he is snobbish and boring at the first party because he has been used for his money. everyone knows he’s rich, there’s no avoiding. his sister’s heart was broken by a man who only wanted her money (and coincidentally, probably played up to Darcy’s own father just for the eventual payday)- and he does not want it to happen to Bingley. He misunderstand’s Jane because she’s ******* introverted as hell, and mistakes are made.
    What does he do when he realizes his mistake? Take off to london like a bat out of hell to set is straight.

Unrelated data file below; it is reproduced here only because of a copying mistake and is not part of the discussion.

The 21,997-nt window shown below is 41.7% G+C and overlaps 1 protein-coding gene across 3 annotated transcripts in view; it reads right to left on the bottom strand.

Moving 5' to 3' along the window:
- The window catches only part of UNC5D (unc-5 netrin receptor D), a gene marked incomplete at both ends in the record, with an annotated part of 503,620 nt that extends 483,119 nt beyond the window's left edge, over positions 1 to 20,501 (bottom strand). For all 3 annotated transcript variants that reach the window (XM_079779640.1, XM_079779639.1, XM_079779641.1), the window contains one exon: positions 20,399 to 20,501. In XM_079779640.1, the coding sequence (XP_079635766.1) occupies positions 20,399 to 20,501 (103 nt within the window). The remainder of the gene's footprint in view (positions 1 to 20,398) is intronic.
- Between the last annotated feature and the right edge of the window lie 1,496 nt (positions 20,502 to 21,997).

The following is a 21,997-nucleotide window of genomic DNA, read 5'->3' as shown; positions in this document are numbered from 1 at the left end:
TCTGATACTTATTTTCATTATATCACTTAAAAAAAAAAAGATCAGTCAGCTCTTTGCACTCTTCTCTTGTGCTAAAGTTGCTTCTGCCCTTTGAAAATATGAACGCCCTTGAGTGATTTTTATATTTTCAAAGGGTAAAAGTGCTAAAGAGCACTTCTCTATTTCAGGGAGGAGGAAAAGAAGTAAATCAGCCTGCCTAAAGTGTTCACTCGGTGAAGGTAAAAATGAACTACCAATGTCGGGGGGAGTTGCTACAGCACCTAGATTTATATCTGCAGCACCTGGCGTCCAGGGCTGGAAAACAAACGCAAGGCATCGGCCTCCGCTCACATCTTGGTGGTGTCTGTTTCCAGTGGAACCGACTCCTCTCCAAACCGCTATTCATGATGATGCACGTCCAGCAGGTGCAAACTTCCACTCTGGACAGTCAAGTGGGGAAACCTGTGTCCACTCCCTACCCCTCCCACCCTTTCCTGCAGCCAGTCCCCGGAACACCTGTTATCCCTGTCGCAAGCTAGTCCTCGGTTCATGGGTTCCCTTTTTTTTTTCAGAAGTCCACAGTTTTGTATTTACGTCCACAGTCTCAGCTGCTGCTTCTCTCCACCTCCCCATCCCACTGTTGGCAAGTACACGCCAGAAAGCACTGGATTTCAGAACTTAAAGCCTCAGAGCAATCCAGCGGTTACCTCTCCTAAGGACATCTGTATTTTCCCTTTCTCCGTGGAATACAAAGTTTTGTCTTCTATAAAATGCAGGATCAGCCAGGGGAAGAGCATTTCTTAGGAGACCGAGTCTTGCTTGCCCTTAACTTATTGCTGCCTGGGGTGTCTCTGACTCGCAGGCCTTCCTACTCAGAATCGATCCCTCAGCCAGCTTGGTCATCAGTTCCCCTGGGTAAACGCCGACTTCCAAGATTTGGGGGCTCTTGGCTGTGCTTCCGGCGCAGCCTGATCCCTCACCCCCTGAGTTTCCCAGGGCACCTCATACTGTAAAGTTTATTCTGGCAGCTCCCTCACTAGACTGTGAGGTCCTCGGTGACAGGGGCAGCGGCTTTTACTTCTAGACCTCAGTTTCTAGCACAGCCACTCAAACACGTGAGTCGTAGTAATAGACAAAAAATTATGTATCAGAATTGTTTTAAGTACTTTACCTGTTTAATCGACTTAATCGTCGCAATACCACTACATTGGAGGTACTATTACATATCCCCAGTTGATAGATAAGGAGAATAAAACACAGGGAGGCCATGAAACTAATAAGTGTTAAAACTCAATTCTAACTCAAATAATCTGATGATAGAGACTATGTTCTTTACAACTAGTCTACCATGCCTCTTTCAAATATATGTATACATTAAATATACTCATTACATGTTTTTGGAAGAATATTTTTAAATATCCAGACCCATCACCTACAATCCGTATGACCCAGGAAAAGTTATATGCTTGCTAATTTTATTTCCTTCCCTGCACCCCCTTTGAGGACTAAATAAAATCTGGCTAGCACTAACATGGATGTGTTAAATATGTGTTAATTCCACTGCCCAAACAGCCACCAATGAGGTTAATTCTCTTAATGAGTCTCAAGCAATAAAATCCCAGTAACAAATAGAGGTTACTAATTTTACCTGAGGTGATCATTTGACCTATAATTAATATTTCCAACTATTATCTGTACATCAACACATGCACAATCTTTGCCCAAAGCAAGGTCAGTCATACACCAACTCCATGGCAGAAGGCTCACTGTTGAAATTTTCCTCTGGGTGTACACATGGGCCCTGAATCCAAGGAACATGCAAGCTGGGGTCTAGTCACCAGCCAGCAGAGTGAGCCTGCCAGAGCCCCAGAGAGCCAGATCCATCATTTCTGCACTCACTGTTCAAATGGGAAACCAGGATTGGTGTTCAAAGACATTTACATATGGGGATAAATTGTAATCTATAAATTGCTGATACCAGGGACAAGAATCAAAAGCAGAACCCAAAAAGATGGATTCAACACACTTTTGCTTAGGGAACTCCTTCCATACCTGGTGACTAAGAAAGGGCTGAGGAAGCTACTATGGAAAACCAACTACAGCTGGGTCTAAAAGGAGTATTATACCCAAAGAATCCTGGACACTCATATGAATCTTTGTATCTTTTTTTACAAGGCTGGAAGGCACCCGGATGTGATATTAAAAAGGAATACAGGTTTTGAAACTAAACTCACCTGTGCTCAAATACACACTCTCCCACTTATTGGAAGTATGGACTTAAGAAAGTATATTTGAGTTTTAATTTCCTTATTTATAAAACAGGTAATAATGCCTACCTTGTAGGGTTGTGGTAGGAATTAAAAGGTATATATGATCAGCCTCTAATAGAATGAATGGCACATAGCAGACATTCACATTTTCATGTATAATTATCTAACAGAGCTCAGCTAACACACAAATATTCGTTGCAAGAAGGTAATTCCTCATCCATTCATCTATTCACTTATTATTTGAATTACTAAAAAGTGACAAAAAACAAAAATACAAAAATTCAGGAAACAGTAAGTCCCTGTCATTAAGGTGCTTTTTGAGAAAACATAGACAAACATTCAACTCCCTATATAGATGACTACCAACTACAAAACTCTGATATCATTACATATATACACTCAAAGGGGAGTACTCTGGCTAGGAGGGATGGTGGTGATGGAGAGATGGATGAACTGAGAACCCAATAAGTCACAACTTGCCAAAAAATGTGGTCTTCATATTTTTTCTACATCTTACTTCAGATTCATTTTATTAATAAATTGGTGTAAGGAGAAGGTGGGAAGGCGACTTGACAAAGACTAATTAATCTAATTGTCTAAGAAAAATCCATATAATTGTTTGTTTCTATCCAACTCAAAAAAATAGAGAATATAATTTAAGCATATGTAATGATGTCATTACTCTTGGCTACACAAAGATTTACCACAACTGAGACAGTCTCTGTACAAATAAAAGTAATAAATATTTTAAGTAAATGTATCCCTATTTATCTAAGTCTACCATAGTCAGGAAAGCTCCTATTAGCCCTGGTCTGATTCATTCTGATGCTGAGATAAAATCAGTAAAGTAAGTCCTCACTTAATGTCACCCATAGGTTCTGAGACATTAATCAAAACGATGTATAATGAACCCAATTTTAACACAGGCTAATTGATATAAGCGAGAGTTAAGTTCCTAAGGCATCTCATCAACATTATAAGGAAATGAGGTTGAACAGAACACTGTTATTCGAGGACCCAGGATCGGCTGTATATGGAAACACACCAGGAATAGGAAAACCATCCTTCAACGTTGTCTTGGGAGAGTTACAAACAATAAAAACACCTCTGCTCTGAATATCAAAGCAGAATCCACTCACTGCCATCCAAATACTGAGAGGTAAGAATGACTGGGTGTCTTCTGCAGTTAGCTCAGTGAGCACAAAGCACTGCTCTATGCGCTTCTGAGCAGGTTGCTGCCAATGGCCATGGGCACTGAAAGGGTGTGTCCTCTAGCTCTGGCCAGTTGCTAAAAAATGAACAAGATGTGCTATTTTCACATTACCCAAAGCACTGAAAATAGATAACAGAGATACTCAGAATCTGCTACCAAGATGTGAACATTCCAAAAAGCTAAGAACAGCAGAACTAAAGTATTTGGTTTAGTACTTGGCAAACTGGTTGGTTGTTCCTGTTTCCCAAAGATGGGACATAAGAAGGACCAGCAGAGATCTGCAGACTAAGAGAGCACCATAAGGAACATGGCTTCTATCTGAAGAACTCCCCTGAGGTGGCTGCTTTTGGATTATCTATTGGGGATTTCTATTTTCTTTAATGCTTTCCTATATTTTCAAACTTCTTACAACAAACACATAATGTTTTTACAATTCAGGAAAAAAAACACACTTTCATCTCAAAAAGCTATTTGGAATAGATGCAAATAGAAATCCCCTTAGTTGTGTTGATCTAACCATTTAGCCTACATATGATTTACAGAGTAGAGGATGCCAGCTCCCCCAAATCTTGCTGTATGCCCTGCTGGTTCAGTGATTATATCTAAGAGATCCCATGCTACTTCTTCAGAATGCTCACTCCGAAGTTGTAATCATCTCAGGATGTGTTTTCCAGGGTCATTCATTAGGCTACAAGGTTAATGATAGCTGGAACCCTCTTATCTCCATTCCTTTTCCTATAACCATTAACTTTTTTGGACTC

This is a man who cares deeply and loyally for those he loves and will do anything to help them without all the abusrd nonsense you see in literature and movies today. He’s entirely in control of his emotions and the reader see’s his change through the book as he learns that to love someone means you do actually have to let some of your guard down.

    Go read the book again. Seriously. There’s a reason why this book is going to be 200 years old in 2013 and people still ******* know about it. its one of the few books where almost every character changes in themself, or to the reader.

  3. becca copu says:

    bravo!